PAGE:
TRU LOOKED UP WHEN THE LIFT DOORS OPENED. Q’AL GLANCED UP FROM THE doc-slip in his hand, but didn’t say anything. He had a medical case slung over his shoulder, probably headed off to check on a crewman’s injury. Tru stepped on, turning to face the door. The lift descended. It stopped and the two walked off. Two turns later, Tru began to wonder if they were headed to the same locations.
“Going to check Gracie’s injury?” Tru asked.
Tru looked away, not seeing Q’al glance at him.
“Is that where you’re headed, Captain?”
“Yes. The engineering crew are a little nervous around her and she says they won’t do their work because they’re afraid of hurting her.”
“This is a new experience for everyone, Captain, including me.”
Tru smiled. “I know. It’ll take some time for everyone to adjust. Now if I can just convince Gracie of that.”
I know that already, Truman Barnet,Gracie argued.
“If you say so, Gracie.”
Q’al was amused by their interaction; it reminded him of a brother and sister. “How old is Gracie believed to be?”
“It’s hard to tell,” Tru replied. “Living entities can’t be carbon dated.”
Q’al nodded. “Do you know, Gracie?”
No. I wasn’t aware of time, as you know it, until I came to Prosperous. I still don’t really understand it.
“What do you suppose happened to others like her?”
Tru shrugged. “No one knows, but every time we’re within range of a new planet, she scans for others.”
I can’t be the only one of my kind, can I, Q’al?
“It’s possible you are, Gracie. Evolution is strange like that.”
That would be cruel.
Tru smiled. “It’s not so cruel. You got stuck with us. Just imagine how the first Sileriums felt, Gracie. Alone with psychic abilities and parents who didn’t want them. I can’t imagine what it was like for them.”
Q’al looked down at the mention of Sileriums. He was still uncomfortable with the idea that his captain was half Silerium.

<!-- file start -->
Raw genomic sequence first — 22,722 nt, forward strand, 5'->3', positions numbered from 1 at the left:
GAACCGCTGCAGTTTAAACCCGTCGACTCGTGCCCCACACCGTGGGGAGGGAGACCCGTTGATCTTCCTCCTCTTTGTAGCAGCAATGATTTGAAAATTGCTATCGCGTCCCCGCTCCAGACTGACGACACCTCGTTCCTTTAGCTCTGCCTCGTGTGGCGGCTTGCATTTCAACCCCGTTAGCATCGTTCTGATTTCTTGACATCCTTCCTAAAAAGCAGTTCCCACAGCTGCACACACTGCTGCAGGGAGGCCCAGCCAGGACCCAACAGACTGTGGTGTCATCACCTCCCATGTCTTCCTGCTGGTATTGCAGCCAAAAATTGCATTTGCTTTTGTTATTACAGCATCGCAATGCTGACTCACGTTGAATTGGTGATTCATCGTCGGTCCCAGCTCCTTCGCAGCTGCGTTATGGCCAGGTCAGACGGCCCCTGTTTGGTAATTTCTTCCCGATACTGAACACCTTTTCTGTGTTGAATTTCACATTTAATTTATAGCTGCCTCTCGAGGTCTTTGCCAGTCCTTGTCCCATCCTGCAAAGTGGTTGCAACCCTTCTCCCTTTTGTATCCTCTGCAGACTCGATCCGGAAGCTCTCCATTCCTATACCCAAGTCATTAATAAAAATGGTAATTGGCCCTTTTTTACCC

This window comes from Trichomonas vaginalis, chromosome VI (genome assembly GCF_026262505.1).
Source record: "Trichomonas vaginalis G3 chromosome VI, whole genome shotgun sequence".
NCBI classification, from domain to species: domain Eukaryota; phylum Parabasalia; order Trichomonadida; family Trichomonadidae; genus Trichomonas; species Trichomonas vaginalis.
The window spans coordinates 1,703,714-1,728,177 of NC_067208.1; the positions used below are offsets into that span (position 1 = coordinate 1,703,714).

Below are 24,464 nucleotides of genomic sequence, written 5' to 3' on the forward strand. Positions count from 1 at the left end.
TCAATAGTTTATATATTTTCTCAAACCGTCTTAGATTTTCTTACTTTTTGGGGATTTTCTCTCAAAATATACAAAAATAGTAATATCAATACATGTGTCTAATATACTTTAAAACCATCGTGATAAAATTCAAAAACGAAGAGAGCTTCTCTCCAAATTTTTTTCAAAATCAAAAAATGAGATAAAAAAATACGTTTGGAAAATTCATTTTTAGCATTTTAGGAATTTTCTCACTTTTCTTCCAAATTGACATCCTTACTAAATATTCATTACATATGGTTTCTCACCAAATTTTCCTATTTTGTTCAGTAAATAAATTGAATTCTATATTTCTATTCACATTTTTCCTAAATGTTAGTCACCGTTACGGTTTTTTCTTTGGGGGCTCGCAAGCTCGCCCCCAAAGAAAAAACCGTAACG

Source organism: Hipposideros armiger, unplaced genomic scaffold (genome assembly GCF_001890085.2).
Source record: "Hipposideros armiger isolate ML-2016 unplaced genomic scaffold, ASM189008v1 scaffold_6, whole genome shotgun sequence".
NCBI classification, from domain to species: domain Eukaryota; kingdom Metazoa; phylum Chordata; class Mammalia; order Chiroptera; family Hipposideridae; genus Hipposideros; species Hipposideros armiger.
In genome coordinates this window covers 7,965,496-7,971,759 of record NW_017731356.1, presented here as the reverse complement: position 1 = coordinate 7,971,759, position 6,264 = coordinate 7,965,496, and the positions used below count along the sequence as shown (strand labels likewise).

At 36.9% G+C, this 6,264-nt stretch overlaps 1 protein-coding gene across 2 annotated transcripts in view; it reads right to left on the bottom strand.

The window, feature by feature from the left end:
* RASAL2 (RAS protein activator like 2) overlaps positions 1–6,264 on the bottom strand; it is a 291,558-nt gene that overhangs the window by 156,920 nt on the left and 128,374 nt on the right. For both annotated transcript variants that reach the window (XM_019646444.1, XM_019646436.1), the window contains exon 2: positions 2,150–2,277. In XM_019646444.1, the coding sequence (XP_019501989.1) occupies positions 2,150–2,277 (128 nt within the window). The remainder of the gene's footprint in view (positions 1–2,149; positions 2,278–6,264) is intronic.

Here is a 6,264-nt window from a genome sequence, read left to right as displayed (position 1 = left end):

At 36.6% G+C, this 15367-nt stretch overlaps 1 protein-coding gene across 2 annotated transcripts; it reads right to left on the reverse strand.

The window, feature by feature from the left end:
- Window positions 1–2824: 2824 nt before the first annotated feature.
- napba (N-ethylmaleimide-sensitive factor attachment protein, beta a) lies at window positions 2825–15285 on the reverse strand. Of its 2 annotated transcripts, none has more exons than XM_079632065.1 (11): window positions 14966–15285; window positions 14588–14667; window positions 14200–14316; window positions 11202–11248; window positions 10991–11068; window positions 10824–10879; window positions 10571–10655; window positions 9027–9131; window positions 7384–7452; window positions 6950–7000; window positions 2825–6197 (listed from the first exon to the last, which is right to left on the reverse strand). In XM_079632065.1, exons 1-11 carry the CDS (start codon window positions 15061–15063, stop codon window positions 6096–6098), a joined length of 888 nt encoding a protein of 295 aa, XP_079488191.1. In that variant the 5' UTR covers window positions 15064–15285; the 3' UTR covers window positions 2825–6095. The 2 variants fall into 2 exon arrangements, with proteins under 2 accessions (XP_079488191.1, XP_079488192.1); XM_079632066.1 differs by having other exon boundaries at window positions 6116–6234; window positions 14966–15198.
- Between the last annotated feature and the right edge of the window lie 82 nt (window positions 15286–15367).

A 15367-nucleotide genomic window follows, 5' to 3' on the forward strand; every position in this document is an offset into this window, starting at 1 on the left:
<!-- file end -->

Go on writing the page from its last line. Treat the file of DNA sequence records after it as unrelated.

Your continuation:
“And they eventually found others like themselves, didn’t they?” Tru continued.
Q’al looked at Tru. He was staring down the hall with a distant look. Q’al guessed he had a lot on his mind.
“Are you concerned about what we’ll find in the Paskian computer?”
“Hm?” He looked at Q’al.
“Are you concerned about what the Terallians are up to?”
Tru nodded. “I’d be a fool not to be. The Terallians have never been very friendly toward the other races, especially humans, but Emperor Lixu approached the Merchant Raitor board to request joining. After eight years, I don’t know why he would risk being banned.”
“Perhaps not all of them feel that way. Perhaps this was just a faction.”
“I hope so.”
The two were silent for a few more steps. Q’al suddenly stopped in front of Tru. It made Tru stumbled to a stop before stepping back.
“I’m not comfortable with Sileriums, Captain, but I trust you. From the first day we spoke, I felt I could trust you. Perhaps it has something to do with how much you’ve contributed to psychology and your optimistic views, or perhaps it’s how I’ve seen this crew take to you. Even Ga’reicht crewmen trust you and they don’t trust anyone! But… There will always be that little voice that’s telling me to be wary of your Silerium side, because they are known to be unpredictable and untrustworthy.” Q’al drew a breath. “Perhaps time will eventually shut the voice up.”
“Doctor Equ’Wixal, racism doesn’t work like that. Perhaps you should consider a transfer when we get to spaceport. I can’t afford for you to distrust me because I’m half Silerium. And these talks we’ve had about my race have not helped me trust you. I don't feel comfortable putting my life in your hands, which is a problem since you’re the senior medical officer, isn't it?”
Q’al didn’t answer. Tru frowned, the first disapproving look Q’al had seen on his face since he’d met him.
“We need to go check on Gracie and the crew. Come on.” Tru walked around him.Q’al didn’t move. Tru considered stopping and asking what was wrong, but he didn’t really care. There had been few times in his life he’d felt so insulted by someone, and this was one of them.